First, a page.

[G.R. No. L-10694. March 20, 1958.]
MULLER & PHIPPS (MANILA), LTD., Petitioner-Appellant, v. THE COLLECTOR OF INTERNAL REVENUE, Respondent-Appellee.
Balcoff & Poblador for Petitioner.
Solicitor General Ambrosio Padilla, Assistant Solicitor General José P. Alejandro and Special Attorney Luz P. Santos for Respondent.
1. TAXATION; REFUND OF TAXES; PRESCRIPTIVE PERIOD OF ACTION FOR REFUND. — The two-year period of limitation prescribed in Section 309 of the Tax Code applies only to actions to recover (1) "any tax — alleged to have been erroneously or illegally assessed or collected", or (2) "any penalty — collected without authority", or (3) "any sum — wrongfully collected." Said period limitation can not apply to cases where, as in the instant case, the taxes so assessed, collected and paid were legitimately due, and were not wrongfully or erroneously collected, but, be reason of some supervening circumstances, the taxpayer became entitled to a partial refund of the taxes previously paid. The law applicable, therefore, is Section 11 of Act No. 1125, since the latter Act (section 7) conferred upon the Court of Tax Appeals the exclusive jurisdiction to review by appeal decisions of the Collector of Internal Revenue in cases by involving refund of internal revenue taxes.
2. PLEADING AND PRACTICE; MOTIONS FOR RECONSIDERATION; PRACTICE OF DEDUCTION TIME USED IN CONSIDERING IT, APPLICABLE TO ADMINISTRATIVE CASES. — The practice of permitting motions for reconsideration and deducting the time used in considering it, applies to administrative cases, being in consonance with the principle of exhaustion of administrative remedies (Libuet v. Auditor General, L-10160, June 28, 1957).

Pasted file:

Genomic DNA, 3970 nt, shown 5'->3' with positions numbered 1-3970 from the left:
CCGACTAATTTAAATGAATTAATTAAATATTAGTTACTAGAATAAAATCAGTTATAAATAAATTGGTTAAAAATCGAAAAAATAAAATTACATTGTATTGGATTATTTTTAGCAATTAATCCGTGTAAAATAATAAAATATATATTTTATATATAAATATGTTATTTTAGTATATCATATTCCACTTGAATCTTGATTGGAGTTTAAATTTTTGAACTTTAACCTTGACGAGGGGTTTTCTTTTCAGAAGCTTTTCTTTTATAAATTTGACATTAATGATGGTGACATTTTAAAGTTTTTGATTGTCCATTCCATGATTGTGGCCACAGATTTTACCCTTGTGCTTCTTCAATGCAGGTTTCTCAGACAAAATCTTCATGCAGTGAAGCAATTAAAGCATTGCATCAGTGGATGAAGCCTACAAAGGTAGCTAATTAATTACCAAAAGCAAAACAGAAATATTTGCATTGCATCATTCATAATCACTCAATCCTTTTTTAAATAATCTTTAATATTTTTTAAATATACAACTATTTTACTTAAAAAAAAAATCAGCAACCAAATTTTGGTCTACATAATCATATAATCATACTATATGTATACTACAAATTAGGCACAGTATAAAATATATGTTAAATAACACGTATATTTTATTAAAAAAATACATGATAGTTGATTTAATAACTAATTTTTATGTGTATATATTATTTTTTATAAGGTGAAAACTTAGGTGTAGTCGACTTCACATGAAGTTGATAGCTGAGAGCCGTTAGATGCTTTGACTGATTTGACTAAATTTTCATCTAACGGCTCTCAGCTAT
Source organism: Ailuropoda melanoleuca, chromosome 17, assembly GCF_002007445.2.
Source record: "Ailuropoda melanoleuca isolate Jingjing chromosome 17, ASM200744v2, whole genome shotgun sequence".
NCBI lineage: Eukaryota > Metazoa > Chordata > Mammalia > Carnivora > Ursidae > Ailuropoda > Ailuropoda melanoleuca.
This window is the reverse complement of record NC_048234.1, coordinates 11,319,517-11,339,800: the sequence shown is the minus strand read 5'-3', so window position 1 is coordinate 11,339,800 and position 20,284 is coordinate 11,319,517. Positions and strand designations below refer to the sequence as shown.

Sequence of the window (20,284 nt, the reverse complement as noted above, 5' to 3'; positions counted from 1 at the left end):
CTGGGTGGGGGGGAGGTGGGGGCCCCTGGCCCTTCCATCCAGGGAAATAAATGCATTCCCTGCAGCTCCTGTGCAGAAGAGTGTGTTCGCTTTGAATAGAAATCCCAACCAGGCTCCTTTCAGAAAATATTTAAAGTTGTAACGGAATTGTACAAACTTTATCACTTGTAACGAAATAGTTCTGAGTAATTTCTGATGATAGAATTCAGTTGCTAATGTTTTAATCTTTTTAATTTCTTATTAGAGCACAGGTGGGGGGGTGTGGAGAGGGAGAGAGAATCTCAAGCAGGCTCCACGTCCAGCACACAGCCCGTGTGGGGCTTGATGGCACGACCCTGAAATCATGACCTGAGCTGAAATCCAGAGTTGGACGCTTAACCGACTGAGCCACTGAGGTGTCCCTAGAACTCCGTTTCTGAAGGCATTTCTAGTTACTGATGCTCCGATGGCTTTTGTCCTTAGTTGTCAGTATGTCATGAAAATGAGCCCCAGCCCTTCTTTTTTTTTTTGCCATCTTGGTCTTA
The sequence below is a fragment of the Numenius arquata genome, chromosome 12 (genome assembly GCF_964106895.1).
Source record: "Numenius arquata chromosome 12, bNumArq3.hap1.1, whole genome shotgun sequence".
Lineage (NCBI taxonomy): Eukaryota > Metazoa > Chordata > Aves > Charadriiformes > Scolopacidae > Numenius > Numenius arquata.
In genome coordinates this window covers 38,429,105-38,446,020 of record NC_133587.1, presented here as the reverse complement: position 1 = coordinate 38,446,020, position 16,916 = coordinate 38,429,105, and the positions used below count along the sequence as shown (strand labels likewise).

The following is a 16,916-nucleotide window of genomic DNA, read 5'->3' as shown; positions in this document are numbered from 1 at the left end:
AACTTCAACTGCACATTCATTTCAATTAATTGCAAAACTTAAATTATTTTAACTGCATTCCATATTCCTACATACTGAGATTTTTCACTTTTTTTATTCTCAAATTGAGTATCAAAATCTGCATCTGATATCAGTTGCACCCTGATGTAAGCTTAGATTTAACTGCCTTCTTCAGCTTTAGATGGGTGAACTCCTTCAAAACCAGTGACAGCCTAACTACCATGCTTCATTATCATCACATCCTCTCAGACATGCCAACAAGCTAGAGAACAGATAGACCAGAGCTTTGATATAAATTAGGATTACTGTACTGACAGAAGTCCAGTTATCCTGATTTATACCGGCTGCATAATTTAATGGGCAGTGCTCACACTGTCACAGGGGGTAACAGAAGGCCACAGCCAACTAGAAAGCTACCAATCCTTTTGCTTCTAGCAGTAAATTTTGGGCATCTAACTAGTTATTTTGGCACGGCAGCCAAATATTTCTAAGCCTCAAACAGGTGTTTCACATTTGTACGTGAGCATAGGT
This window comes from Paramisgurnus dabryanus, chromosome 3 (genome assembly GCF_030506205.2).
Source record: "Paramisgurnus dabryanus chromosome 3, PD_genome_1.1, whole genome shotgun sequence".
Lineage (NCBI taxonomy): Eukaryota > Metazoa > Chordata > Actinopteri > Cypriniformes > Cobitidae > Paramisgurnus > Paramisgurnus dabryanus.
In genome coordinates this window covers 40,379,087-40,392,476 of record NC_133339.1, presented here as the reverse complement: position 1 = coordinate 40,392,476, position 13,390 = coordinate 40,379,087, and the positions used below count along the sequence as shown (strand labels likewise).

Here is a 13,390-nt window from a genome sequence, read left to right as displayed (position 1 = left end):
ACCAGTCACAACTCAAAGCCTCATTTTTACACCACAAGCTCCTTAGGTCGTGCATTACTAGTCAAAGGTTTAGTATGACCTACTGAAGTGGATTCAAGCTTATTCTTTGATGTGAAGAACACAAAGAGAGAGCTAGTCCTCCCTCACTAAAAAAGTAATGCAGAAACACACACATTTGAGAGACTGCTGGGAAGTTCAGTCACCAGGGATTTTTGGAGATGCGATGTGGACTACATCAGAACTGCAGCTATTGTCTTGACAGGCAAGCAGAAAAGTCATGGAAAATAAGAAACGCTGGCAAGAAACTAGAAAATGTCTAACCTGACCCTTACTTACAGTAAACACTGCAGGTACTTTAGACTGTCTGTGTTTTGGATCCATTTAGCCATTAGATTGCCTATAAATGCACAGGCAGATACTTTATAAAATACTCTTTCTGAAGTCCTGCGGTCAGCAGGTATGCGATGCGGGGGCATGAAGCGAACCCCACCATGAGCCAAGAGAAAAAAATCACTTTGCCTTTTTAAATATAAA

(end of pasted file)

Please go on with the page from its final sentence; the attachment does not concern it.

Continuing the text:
D E C I S I O N
REYES, J. B. L., J.:
Petitioner Muller & Phipps (Manila), Ltd., is engaged, among other things, in the manufacture of Kolynos Toothpaste and for this purpose imports raw materials from the Home Products International, Ltd., in New York, U.S.A. Sometime in 1951 and 1952, petitioner imported kolynos essence, powdered soap, and calcium carbonate for manufacture into Kolynos Toothpaste and, in accordance with sec. 183(B) of the National Internal Revenue Code, paid the advance sales taxes on said raw materials upon their withdrawal from customs custody on September 9, 1951 and January 19 and 22, 1952. Because of the lack of packaging materials, however, petitioner was not able to use all of said raw materials so that on July 27, 1953, it shipped back to its supplier in the United States the unused materials to prevent their deterioration.